What is Big Think?  

We are Big Idea Hunters…

We live in a time of information abundance, which far too many of us see as information overload. With the sum total of human knowledge, past and present, at our fingertips, we’re faced with a crisis of attention: which ideas should we engage with, and why? Big Think is an evolving roadmap to the best thinking on the planet — the ideas that can help you think flexibly and act decisively in a multivariate world.

A word about Big Ideas and Themes — The architecture of Big Think

Big ideas are lenses for envisioning the future. Every article and video on bigthink.com and on our learning platforms is based on an emerging “big idea” that is significant, widely relevant, and actionable. We’re sifting the noise for the questions and insights that have the power to change all of our lives, for decades to come. For example, reverse-engineering is a big idea in that the concept is increasingly useful across multiple disciplines, from education to nanotechnology.

Themes are the seven broad umbrellas under which we organize the hundreds of big ideas that populate Big Think. They include New World Order, Earth and Beyond, 21st Century Living, Going Mental, Extreme Biology, Power and Influence, and Inventing the Future.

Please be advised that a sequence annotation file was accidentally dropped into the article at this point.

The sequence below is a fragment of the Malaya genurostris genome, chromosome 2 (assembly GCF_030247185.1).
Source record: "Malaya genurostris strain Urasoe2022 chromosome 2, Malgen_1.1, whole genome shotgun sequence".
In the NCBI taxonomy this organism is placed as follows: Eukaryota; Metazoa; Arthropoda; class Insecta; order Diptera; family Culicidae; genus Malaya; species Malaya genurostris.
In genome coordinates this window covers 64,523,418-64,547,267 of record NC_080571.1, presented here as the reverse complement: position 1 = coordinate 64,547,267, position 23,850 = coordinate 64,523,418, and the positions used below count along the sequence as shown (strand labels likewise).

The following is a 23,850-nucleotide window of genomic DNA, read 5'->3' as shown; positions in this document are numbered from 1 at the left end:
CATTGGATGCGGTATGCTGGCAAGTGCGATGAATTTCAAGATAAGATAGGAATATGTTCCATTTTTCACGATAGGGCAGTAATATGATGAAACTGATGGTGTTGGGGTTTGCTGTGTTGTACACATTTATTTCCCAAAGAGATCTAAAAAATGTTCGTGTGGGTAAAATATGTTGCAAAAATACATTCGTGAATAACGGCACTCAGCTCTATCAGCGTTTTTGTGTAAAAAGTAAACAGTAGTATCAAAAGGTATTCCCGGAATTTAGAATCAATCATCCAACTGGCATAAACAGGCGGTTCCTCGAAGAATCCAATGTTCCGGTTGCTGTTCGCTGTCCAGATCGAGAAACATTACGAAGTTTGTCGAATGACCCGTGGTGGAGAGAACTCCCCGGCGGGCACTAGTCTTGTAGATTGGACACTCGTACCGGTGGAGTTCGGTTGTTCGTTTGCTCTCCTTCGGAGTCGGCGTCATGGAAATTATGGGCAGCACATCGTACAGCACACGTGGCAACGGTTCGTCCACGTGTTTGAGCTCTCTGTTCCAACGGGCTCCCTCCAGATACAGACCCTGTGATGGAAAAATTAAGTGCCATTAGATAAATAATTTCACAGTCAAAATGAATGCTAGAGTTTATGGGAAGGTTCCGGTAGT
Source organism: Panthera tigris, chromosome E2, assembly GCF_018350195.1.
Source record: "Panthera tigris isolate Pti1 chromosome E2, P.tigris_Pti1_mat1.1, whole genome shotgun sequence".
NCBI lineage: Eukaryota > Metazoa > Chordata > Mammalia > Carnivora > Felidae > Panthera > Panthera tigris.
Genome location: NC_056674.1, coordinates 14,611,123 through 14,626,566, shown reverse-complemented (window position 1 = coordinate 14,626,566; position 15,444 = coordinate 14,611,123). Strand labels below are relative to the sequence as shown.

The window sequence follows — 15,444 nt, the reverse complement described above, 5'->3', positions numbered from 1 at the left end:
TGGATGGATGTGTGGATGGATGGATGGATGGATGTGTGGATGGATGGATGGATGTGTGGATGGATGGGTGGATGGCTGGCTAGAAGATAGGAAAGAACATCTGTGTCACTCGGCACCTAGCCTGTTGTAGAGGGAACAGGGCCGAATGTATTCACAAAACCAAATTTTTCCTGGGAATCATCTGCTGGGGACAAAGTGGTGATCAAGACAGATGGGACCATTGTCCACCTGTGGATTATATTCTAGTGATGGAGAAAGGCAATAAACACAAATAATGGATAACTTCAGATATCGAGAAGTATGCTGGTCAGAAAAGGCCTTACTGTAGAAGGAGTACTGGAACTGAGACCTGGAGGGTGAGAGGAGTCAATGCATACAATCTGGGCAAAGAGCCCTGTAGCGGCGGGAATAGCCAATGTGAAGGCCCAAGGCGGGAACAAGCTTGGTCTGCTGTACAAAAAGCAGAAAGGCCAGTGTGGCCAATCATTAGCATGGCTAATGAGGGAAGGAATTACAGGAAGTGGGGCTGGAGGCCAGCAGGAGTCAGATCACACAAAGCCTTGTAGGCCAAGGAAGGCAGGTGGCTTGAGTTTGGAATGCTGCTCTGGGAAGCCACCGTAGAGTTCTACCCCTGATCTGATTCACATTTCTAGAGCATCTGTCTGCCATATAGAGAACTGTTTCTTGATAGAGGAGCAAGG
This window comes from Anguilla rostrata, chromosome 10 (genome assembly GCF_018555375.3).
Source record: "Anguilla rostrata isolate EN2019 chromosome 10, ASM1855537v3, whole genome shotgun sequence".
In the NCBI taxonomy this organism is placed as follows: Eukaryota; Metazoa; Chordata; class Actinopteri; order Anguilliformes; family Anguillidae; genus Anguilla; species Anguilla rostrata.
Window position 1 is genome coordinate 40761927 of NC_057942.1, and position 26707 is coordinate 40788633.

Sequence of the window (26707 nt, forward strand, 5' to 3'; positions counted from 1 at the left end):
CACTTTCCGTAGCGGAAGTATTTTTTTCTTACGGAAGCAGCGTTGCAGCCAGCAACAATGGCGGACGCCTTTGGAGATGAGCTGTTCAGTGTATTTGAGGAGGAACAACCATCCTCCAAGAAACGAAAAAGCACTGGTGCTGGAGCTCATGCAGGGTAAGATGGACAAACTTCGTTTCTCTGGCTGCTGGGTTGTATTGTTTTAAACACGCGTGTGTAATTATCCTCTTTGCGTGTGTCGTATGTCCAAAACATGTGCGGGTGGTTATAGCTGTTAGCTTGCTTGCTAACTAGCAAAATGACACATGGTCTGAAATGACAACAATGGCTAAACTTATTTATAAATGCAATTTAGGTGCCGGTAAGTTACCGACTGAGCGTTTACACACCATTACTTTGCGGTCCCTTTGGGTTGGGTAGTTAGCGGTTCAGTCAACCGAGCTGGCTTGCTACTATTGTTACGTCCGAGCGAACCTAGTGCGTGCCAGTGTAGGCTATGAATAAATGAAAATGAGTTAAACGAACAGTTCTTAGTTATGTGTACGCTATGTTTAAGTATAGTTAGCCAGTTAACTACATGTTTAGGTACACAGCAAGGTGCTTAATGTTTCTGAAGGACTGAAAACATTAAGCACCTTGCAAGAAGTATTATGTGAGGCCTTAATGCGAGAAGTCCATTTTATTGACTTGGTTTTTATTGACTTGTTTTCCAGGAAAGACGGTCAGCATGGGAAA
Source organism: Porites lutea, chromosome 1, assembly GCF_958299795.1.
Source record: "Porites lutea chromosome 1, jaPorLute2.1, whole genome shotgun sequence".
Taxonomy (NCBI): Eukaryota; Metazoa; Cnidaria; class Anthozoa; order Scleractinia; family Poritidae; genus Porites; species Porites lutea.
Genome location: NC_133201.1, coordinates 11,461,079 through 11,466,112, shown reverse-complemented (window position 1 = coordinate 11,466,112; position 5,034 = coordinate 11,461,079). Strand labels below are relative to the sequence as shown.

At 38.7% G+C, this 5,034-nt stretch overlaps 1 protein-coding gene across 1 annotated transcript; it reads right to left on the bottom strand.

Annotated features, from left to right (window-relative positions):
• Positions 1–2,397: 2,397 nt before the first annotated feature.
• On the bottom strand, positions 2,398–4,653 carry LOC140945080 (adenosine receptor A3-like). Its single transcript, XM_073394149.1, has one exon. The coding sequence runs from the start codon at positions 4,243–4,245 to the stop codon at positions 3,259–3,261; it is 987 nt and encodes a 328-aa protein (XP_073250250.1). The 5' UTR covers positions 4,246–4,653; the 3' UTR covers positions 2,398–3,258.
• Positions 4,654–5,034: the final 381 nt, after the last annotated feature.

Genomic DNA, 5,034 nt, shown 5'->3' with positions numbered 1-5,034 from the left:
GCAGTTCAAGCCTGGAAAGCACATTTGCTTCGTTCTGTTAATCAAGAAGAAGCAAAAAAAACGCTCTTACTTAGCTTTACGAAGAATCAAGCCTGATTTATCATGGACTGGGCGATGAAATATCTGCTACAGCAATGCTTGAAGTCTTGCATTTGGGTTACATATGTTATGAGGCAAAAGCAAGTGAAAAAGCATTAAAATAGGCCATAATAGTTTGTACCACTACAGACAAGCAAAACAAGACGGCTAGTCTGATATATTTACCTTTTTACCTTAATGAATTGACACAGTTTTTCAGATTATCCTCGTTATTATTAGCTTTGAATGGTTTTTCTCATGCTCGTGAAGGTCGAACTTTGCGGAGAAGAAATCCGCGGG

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Big Think’s contributors offer expert analysis of the big ideas behind the news.

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Big Think Edge


Big Think’s Edge learning platform for career mentorship and professional development provides engaging and actionable courses delivered by the people who are shaping our future.

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The Importance of Being a Cartoonist

December 18, 2009, 6:00 PM

This afternoon, Michael Kupperman, the man Conan O'Brien calls "one of the best comedy brains on the planet," came in for his close-up with Big Think. Despite freezing weather in New York, the Brooklyn-based cartoon artist and author of two books—"Snake'N'Bacon's Cartoon Cabaret" and his just published "Tales Designed to Thrizzle"—crossed the East River to speak with us about where he finds comic inspiration: namely, the absurd.

Along with explaining the importance of cartooning—"It's the sister art to film"—Kupperman also told a few hilarious stories from his own life. One involved a past employer that had inspired a cartoon character of his own. When his muse (Bossman on paper) discovered his work, young Kupperman was quickly confronted and axed. Stay tuned for more.


The Importance of Being a C...

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